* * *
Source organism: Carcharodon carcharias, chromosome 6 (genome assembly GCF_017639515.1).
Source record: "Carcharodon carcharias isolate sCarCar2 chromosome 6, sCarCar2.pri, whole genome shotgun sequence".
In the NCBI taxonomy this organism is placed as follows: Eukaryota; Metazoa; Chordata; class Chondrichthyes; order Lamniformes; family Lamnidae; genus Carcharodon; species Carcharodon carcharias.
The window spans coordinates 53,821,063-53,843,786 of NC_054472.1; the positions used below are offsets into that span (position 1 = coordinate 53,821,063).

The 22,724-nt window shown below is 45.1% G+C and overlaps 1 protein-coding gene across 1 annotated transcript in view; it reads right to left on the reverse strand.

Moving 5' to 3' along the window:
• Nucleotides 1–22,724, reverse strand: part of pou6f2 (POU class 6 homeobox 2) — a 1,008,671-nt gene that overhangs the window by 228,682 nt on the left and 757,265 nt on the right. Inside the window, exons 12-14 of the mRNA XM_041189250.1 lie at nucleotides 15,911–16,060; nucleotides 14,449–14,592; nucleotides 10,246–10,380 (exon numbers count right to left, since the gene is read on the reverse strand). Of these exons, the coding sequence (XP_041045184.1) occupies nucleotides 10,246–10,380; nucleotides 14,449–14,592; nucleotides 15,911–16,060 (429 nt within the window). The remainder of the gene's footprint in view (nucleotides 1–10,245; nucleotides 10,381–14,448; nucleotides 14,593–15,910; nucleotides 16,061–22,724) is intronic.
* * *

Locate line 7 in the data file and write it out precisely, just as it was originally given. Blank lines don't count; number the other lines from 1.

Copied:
• Nucleotides 1–22,724, reverse strand: part of pou6f2 (POU class 6 homeobox 2) — a 1,008,671-nt gene that overhangs the window by 228,682 nt on the left and 757,265 nt on the right. Inside the window, exons 12-14 of the mRNA XM_041189250.1 lie at nucleotides 15,911–16,060; nucleotides 14,449–14,592; nucleotides 10,246–10,380 (exon numbers count right to left, since the gene is read on the reverse strand). Of these exons, the coding sequence (XP_041045184.1) occupies nucleotides 10,246–10,380; nucleotides 14,449–14,592; nucleotides 15,911–16,060 (429 nt within the window). The remainder of the gene's footprint in view (nucleotides 1–10,245; nucleotides 10,381–14,448; nucleotides 14,593–15,910; nucleotides 16,061–22,724) is intronic.